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GDC: The Profession Strikes Back

3 July 2015

GDC: The Profession Strikes Back

Hello readers and welcome to this week’s newsletter. We are delighted to bring you a special feature in this week’s edition and it concerns a topic on the mind of everyone in the dental community at the moment. There are many in the dental profession who feel that the GDC is failing in its current state. For those who may not have thought it could get much worse, last week saw two more incredibly damaging issues come to light about the regulator’s conduct.

Not only was it named the worst performing regulator by the Professional Standards Authority, its own Professional Conduct Committee sharply criticised the way it operates its Fitness to Practise process, saying that there had been “multiple, repeated and very serious failings in fairly prosecuting the case.” The problem at this stage is that dental professionals no longer seem surprised when conduct like this comes to light.

That is certainly not to say that the dental community is taking things lying down, however. In the face of the “egregious” FtP process, amid numerous other failings, the profession is uniting in a way that is unprecedented and in a manner that may, finally, bring about real change with the regulator.

We caught up with two such dental professionals who have taken very real steps to helping their fellow dentists fight back against a regulator which has the ability, to quote one of the dentists in question, “to shake off mud like a Teflon coated rhino.”

So how are they doing it? 

The main focus for Duncan Scorgie and Keith Hayes is to support fellow professionals who are unfortunate enough to be on the receiving end of the GDC’s fitness to practice process. As Duncan explains: “Dentists are held to an extremely high standard which is unachievable and unfeasible within general practice. Not only that, these rules are arbitrarily applied.”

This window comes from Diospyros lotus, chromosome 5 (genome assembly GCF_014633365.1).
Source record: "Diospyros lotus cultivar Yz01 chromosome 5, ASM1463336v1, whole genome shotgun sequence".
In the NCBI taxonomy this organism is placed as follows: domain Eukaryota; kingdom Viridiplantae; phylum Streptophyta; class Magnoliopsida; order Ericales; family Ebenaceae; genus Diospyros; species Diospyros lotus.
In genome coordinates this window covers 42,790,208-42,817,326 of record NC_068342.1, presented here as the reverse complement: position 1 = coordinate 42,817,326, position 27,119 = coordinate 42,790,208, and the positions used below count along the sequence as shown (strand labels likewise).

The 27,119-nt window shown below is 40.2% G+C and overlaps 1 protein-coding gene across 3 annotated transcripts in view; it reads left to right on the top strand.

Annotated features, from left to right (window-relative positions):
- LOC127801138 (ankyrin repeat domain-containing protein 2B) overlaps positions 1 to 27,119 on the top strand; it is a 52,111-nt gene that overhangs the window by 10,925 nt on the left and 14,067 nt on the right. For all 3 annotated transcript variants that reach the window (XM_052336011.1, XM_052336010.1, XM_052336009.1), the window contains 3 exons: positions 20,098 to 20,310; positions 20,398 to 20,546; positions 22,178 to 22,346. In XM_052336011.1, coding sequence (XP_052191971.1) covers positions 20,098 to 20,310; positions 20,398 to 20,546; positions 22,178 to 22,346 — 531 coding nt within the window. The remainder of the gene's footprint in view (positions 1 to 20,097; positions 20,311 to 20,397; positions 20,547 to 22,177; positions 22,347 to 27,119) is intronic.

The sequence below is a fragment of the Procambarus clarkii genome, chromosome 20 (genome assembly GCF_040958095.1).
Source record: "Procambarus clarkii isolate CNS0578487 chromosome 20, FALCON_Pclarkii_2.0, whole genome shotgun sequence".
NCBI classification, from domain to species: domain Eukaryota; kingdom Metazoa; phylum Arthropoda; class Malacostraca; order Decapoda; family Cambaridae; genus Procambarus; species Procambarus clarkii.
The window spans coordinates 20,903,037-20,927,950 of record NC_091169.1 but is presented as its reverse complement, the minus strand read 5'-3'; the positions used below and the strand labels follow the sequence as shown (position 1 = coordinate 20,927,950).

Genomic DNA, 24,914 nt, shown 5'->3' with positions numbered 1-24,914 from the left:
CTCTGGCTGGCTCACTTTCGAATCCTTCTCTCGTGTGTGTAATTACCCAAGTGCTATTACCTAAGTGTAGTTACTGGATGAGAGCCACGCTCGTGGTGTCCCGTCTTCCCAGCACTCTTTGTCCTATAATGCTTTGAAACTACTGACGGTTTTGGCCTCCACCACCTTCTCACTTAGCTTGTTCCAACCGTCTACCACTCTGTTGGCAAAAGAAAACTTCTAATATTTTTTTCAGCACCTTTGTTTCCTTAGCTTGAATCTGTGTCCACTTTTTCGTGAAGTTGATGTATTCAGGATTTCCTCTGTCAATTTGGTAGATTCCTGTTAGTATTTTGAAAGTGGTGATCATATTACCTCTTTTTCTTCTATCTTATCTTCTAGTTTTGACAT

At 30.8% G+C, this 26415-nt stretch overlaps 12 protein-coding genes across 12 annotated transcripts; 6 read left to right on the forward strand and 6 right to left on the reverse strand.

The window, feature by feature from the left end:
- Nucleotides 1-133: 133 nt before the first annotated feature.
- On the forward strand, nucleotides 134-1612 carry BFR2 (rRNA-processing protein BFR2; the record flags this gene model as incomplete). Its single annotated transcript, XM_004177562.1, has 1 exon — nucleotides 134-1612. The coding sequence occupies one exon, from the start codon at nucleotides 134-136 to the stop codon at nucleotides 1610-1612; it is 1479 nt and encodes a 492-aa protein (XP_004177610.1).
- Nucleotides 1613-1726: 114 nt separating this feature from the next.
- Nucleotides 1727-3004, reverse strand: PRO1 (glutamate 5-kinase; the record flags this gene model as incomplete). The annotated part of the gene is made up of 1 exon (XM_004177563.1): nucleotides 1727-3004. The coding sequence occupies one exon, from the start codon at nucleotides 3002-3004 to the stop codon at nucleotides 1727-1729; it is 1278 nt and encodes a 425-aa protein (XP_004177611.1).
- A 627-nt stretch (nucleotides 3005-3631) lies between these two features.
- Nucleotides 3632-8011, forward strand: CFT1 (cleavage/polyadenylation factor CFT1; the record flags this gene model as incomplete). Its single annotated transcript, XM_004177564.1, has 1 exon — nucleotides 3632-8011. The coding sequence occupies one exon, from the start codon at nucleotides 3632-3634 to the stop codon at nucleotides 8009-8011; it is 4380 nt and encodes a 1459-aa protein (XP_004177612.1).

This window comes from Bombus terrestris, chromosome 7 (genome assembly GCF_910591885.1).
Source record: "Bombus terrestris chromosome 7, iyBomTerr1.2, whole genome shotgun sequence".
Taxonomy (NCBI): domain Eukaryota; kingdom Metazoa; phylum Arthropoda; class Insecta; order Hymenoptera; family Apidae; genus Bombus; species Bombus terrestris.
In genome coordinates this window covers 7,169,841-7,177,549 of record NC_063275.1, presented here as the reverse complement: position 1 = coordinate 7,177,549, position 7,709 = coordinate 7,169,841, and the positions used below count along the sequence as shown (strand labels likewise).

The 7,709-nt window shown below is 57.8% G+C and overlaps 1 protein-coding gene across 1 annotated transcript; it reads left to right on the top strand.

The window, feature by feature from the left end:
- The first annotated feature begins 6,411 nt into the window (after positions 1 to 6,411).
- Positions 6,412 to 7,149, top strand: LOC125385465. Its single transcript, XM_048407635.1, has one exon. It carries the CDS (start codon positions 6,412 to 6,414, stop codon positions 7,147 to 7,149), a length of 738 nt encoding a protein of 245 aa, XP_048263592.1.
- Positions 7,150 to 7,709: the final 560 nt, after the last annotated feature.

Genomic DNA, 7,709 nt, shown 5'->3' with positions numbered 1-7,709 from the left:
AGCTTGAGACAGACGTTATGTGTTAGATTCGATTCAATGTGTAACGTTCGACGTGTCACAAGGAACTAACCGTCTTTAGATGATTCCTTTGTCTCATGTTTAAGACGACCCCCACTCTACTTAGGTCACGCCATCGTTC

Keith echoed these sentiments, adding: “they do not act with proportionality or fairness and do not uphold the same principles they expect from registrants. They seem to have little insight into the degree of trauma they inflict on a young professional who has been accused of actions which almost certainly have never taken place.”

Both men are committed to creating a fund whereby dentists, who have to face vexatious claims, as well as being hauled for an FtP hearing, are able to successfully navigate this difficult process. Duncan has helped set up a website (www.fairnessfordentists.com) which will help to support dental professionals who find themselves on the end of a fictitious or vexatious claim, in order to help them seek redress for the enormous emotional or financial toll that these proceedings can take.

Keith, meanwhile, is using his own business which specialises in helping practices prepare for CQC inspections, RightPath4, to help support dentists looking to cover the cost of tackling the GDC. “Because use of this system will also help safeguard against some aspects of the GDC,” he described, “I felt it was entirely appropriate to offer this package to as many practices as possible and to donate 40% of the proceeds towards supporting dentists to bring pressure upon the GDC where is has been grossly disproportionate… We now have hundreds of practices using our system and this has contributed over £10,000 in the past 3 months.”

Work like this can certainly galvanise the profession and, if projects and others like it are successful, it may not be long until dentists will be granted what many of them seek: a fair, proportionate regulator which is able to protect them and protect patients, alike. For more info, be sure to check out the in-depth article on the work of Keith and Duncan, here.

We have approached the GDC for comment on the issue, and they declined to comment.

What do you think? Do you support these endeavours? Can the profession successfully take on the GDC? Comment below, or send us your thoughts here.

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